How to trigger a button click on press of the ‘DONE’/’ENTER’ key on Keyboard? [SOLVED]

Let’s say you have a form that asks the user to enter their name and age. And there is a submit button below the form, as shown below.

But sometimes this button could get hidden by the keyboard that popped up. So the user would have to hit the ‘back’ key to hide the keyboard and then click on your ‘Submit’ button. This doesn’t seem very user friendly.

Fortunately, Android’s Form keyboard now can be modified to have a ‘Done/ Go’ key instead of the usual ‘Enter’ key. You must have already noticed it in a lot places.

So let’s say you have an EditText and what you need to do is trigger the click on the submit button whenever the user presses the ‘Done/Go’ or ‘Enter’.
It’s pretty basic to achieve this. Just add the following code which is a special listener for EditText:

edittext.setOnEditorActionListener(new OnEditorActionListener() {
        public boolean onEditorAction(TextView v, int actionId, KeyEvent event) {
            if ((event != null && (event.getKeyCode() == KeyEvent.KEYCODE_ENTER)) || (actionId == EditorInfo.IME_ACTION_DONE)) {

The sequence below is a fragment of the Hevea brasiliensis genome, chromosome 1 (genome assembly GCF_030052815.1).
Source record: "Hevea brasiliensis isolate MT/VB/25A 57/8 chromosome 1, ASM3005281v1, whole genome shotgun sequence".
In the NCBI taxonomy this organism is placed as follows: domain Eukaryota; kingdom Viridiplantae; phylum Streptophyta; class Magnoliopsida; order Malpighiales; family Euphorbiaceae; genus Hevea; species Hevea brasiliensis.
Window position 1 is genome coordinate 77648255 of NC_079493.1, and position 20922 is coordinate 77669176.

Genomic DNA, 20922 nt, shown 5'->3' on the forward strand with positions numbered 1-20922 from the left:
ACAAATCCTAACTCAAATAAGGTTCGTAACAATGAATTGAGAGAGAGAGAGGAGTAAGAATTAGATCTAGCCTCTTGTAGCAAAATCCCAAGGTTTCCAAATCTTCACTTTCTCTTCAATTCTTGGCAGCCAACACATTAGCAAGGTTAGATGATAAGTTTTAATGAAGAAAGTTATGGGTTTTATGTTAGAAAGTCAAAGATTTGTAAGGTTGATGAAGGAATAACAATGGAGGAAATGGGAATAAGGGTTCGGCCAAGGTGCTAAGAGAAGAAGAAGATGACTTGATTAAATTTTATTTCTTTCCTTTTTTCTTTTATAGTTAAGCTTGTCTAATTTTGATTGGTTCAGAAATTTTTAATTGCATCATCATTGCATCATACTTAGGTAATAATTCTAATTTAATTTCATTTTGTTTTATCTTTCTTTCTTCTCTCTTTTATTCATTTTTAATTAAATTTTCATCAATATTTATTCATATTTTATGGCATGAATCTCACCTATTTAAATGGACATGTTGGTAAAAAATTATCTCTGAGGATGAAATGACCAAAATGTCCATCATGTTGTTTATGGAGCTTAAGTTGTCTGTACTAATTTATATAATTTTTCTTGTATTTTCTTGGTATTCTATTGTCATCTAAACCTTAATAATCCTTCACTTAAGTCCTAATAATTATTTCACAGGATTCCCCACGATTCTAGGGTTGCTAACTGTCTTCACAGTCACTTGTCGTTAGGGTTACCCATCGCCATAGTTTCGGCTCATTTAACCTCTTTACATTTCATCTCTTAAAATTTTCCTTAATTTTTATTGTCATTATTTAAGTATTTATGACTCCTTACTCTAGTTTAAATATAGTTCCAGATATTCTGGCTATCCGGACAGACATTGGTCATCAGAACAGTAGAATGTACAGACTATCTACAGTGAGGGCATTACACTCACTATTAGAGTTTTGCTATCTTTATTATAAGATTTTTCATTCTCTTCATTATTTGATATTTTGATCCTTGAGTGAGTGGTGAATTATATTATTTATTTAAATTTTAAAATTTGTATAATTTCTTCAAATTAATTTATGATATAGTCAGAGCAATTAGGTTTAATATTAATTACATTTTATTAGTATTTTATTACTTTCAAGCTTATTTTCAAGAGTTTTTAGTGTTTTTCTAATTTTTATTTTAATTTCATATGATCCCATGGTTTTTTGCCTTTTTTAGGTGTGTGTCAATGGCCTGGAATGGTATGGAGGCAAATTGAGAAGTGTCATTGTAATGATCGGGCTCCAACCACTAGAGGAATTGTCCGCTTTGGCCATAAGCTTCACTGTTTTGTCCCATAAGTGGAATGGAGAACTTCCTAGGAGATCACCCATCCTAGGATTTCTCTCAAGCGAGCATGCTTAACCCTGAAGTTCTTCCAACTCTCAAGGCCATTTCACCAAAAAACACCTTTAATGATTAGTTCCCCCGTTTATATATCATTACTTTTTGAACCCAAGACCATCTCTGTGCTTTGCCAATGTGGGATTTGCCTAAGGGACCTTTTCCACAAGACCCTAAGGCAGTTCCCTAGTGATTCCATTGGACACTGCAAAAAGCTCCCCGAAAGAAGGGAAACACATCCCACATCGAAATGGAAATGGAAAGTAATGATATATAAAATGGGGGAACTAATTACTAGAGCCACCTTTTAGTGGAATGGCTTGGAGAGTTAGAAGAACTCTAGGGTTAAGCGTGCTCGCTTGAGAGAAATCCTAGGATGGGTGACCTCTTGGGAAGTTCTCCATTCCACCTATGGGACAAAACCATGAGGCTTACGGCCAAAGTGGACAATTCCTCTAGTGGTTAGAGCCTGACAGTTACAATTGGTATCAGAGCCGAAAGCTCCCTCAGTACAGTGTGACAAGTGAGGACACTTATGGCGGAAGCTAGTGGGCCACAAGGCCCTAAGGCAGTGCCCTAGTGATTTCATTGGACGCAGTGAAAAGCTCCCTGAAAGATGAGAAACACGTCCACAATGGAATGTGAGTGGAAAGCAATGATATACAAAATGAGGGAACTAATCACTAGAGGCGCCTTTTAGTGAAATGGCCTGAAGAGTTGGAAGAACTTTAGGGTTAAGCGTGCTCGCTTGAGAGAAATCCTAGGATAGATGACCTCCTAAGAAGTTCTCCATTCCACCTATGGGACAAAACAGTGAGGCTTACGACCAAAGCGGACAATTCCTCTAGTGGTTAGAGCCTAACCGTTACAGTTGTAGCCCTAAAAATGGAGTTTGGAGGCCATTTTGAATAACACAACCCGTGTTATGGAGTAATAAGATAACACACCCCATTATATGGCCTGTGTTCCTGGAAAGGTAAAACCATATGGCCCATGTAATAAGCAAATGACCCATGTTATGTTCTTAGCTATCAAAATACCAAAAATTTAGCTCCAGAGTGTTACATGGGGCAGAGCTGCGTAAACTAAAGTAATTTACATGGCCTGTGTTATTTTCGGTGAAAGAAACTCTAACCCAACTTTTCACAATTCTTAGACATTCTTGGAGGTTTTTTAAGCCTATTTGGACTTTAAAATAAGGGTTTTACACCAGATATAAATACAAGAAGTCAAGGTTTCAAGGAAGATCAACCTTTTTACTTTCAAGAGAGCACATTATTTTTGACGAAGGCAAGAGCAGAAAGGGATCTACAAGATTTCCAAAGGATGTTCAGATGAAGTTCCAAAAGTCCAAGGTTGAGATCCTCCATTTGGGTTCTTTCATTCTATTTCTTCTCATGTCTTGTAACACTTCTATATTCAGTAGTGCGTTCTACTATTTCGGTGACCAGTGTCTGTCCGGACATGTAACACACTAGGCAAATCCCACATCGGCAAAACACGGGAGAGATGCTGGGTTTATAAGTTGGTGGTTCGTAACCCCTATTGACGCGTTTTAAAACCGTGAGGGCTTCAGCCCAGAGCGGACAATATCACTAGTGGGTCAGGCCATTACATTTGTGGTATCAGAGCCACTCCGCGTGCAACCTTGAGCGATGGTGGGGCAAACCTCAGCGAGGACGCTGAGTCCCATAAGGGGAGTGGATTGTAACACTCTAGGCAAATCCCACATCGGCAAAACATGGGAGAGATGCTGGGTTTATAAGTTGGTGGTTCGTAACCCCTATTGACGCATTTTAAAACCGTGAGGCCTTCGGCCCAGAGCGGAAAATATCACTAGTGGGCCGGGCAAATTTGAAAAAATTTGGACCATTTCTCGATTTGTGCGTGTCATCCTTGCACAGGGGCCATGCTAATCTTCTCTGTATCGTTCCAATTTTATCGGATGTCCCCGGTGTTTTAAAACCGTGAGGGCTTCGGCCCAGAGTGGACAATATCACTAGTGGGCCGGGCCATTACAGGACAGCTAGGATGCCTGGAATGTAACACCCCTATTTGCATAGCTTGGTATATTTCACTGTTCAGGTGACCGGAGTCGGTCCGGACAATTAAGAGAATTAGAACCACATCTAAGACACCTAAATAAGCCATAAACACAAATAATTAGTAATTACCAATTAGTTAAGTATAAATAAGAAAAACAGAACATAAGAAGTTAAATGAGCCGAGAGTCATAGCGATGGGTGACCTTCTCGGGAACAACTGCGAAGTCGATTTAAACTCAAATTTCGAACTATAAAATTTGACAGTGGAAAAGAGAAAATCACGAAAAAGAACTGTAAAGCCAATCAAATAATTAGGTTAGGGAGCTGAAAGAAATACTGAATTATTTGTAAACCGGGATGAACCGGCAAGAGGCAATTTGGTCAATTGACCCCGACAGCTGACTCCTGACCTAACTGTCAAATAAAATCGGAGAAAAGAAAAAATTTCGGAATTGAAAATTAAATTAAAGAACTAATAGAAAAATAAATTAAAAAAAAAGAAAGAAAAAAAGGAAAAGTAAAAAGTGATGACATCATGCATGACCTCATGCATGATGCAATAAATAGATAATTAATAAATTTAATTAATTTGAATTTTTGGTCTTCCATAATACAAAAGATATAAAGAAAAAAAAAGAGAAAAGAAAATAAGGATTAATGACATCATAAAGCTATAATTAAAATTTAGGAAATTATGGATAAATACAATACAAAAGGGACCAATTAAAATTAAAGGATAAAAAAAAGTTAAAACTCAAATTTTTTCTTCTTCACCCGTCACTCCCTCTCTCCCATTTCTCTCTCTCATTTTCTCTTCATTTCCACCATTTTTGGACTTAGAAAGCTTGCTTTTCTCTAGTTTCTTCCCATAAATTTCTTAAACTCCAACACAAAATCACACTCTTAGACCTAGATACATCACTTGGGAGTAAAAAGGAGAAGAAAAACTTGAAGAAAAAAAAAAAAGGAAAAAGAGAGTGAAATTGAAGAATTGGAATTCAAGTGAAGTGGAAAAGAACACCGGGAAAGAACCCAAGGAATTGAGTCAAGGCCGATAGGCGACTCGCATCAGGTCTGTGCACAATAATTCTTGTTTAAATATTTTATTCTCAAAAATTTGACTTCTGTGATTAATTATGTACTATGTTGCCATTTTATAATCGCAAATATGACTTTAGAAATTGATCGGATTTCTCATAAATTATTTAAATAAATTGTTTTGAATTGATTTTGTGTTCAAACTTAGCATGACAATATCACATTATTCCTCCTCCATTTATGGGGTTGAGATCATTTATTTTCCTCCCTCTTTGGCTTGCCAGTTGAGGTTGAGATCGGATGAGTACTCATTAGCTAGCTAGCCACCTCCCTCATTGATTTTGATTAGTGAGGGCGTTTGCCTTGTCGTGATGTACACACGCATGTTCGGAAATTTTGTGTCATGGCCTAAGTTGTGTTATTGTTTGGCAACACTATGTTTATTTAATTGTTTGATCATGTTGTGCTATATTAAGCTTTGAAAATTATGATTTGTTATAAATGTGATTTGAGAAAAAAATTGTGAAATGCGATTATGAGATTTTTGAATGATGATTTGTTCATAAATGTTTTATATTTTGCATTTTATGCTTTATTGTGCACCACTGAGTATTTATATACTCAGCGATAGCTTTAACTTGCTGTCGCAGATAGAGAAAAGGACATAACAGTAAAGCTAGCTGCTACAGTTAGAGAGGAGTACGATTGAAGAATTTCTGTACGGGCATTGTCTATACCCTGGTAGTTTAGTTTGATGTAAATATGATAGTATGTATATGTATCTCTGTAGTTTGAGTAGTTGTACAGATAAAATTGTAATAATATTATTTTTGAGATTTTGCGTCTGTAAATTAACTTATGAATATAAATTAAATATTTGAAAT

//do what you want on the press of 'done'
               submit.performClick();
            }    
            return false;
        }
    });

In the above code the ‘edittext’ is an EditText object and ‘submit’ is the button object.
You will need to have the defined in your code.

EditText edittext=(EditText)findViewById(R.id.form);
Button submit=(Button)findViewById(R.id.submit);

 

If you want to replace the ‘Enter’ key with the ‘Done’ key then just add the following line to the xml file inside your

android:imeOptions="actionDone"

Reference:
http://stackoverflow.com/questions/9596010/android-use-done-button-on-keyboard-to-click-button

I'm a physicist specializing in theoretical, computational and experimental condensed matter physics. I like to develop Physics related apps and softwares from time to time. Can code in most of the popular languages. Like to share my knowledge in Physics and applications using this Blog and a YouTube channel.



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